For example, during the remand the City conducted a seminar on its proposal to mitigate the project's effects on downstream fishery resources. The plan was to divert stored waters to offset reduced flow at key points in the striped bass spawning cycle. NMFS attended the seminar and, the City contends, subsequently forwarded the mitigation plan to other agencies, where it was favorably reviewed. J.A. 134-35. Nevertheless, in 1988 NMFS recommended to the Corps that the City should prepare an EIS after conducting "a full environmental impact study." North Carolina v. Hudson, 731 F. Supp. 1261, 1270 (E.D.N.C. 1990), affd, 940 F.2d 58 (4th Cir. 1991), cert. denied, ___ U.S. ___, 112 S.Ct. 1164, 117 L.Ed.2d 411 (1992). NMFS did not account for the City's mitigation proposal in taking that position, Hudson, 731 F. Supp. at 1270 n. 10, and upon inquiries from U.S. Congressman Walter Jones (D.N.C.), represented that it had not seen the mitigation proposal. J.A. 165. NMFS later admitted that representation to be incorrect.
J.A. 208. The incident sparked frustration and concern among City personnel. J.A. 18.
At the conclusion of the proceedings on remand, the Corps confirmed its prior assessment that the project would have no significant environmental impact and rejected NMFS' recommendation that an EIS be required. As a precautionary measure, however, the Corps conditioned its permission to construct the pipeline on the City's implementation of mitigation procedures. That decision was upheld on judicial review. Hudson, 731 F. Supp. at 1273.
With the construction permit in hand, the City needed easements from VEPCO to build the pipeline. VEPCO could not grant the easements without permission from FERC. FERC, in turn, is required by statute to solicit NMFS' comments upon such proceedings in order to conserve and promote fishery resources. 16 U.S.C. §§ 803(j)(1), 811, 662(a)-(b). On July 23, 1990, VEPCO independently solicited NMFS comments on issues raised by the easement proceedings, intending to incorporate NMFS' input into its application process. J.A. 34.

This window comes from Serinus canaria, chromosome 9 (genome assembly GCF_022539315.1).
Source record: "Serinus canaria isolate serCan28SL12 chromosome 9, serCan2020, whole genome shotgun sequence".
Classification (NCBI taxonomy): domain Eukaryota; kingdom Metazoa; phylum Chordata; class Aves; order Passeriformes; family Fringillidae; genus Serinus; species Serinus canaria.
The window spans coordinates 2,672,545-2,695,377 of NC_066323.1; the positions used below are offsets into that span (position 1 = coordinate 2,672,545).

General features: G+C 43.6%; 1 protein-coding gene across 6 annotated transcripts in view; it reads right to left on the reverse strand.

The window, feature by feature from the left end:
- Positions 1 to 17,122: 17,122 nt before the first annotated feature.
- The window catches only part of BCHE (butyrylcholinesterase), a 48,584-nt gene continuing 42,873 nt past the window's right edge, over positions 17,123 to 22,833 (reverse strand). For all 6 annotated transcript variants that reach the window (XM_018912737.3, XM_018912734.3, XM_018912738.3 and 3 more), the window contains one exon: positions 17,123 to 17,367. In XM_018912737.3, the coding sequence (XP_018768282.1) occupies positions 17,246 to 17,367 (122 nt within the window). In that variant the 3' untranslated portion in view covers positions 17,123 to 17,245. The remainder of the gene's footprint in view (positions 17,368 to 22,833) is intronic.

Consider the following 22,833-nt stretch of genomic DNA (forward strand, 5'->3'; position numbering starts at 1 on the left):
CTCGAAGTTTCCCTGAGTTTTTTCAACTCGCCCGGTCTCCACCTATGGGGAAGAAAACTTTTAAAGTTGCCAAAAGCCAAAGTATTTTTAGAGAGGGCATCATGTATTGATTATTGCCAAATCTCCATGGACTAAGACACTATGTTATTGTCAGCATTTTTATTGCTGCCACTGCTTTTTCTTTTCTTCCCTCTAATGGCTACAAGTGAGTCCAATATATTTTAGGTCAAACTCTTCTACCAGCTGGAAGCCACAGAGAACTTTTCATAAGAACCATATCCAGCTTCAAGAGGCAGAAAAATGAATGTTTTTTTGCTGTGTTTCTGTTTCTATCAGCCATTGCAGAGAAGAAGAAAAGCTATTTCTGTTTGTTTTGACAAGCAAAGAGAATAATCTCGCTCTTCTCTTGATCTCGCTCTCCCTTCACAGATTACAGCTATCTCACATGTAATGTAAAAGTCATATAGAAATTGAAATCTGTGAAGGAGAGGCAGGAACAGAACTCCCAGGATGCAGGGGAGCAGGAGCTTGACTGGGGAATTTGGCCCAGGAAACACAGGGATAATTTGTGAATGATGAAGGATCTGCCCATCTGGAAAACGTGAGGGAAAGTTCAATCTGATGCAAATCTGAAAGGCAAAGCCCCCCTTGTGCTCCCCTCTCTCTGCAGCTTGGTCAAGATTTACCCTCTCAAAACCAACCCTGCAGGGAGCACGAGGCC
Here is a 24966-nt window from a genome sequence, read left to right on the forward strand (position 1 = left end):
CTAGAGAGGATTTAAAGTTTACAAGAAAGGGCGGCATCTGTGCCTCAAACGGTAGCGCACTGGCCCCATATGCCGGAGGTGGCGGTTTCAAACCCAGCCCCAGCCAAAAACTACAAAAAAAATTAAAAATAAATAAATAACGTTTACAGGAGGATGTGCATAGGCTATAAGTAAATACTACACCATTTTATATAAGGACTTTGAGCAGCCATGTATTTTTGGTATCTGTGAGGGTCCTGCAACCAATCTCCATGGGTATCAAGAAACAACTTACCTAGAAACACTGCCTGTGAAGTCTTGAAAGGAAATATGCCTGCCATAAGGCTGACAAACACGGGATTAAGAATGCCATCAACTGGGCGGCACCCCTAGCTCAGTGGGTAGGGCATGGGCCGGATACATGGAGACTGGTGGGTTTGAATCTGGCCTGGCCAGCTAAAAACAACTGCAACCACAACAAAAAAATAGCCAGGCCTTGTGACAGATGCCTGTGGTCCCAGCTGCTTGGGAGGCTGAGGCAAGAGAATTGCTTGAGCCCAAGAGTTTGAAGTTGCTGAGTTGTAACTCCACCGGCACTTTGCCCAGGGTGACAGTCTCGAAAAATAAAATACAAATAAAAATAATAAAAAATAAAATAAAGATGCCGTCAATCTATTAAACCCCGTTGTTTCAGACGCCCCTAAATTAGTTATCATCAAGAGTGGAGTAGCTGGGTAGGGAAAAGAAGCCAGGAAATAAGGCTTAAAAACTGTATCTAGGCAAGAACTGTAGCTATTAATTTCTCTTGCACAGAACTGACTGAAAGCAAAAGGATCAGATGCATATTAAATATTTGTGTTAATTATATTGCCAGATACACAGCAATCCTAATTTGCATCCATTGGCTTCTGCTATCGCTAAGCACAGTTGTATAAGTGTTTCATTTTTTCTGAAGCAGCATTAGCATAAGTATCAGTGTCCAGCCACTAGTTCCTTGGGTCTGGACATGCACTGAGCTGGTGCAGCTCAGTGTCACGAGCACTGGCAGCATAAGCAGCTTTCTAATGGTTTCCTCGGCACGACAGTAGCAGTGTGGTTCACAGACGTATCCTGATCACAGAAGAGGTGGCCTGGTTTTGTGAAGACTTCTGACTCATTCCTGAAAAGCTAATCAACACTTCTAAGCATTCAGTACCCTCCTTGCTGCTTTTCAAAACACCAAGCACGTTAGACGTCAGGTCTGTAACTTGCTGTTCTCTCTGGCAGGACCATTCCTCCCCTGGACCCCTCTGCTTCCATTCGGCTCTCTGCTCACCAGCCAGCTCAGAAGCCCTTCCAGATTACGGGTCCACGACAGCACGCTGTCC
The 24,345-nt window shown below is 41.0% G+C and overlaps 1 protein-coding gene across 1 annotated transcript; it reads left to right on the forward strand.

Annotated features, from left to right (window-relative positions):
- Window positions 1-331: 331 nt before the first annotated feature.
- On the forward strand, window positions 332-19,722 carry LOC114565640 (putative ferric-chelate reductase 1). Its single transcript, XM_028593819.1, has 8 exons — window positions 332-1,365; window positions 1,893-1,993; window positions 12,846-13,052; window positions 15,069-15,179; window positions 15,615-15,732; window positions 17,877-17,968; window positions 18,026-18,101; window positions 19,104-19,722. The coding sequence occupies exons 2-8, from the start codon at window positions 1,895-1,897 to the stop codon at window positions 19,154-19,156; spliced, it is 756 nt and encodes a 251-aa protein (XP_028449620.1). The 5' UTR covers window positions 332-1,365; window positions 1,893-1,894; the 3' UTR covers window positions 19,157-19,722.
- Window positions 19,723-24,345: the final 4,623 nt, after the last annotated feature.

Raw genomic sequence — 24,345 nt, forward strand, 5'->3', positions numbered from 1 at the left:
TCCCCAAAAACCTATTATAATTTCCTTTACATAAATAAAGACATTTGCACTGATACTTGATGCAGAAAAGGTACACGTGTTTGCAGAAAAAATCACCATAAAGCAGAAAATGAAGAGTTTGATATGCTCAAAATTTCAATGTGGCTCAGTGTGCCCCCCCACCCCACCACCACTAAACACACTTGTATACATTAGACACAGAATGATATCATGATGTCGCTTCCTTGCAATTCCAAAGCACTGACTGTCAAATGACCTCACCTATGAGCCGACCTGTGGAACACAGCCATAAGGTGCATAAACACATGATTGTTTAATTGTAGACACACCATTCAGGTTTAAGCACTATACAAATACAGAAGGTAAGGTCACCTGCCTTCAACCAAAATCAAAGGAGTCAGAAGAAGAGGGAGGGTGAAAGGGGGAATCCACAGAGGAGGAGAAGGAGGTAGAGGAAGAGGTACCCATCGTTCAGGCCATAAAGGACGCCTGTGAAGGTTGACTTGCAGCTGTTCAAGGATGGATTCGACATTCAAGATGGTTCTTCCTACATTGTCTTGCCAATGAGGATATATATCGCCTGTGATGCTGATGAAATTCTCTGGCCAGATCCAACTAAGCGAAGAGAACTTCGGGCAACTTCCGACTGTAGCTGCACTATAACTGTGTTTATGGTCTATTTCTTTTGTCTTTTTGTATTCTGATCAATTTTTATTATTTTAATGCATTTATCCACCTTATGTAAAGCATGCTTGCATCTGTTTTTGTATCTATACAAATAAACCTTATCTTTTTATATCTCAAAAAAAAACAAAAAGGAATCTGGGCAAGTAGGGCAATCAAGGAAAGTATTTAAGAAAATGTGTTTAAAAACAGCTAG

On July 30, the City also wrote to NMFS Director William W. Fox, Jr., raising a number of concerns regarding the agency's position on the pipeline. First, the City asked five specific questions, which focused primarily on the justifications for (1) NMFS' failure to approve the City's mitigation plan; (2) its conclusion that the pipeline required an EIS; and (3) its decision to shift project review responsibility to its Southeastern Region. In lengthy appendices to the July letter, the City also raised several allegations that key personnel in the Southeastern Region were infecting the review process with their bias against the project. J.A. 141-206; S.A. 1819.
Specifically, the City charged that (1) NMFS had cited nonexistent "new evidence" to justify its change in position on the need for an EIS; (2) NMFS had falsely stated that it had no chance to review the City's mitigation plan; (3) personnel in NMFS' Southeastern Region sought to block the pipeline on behalf of the State of North Carolina and Congressman Jones; and (4) NMFS scientist Charles Manooch had misused his position to further his own interests and those of the North Carolina Wildlife Federation (of which he was president during the relevant time period, and which had filed an amicus brief in opposition to the project). Virginia Beach, 805 F. Supp. at 1332; S.A. 18-19.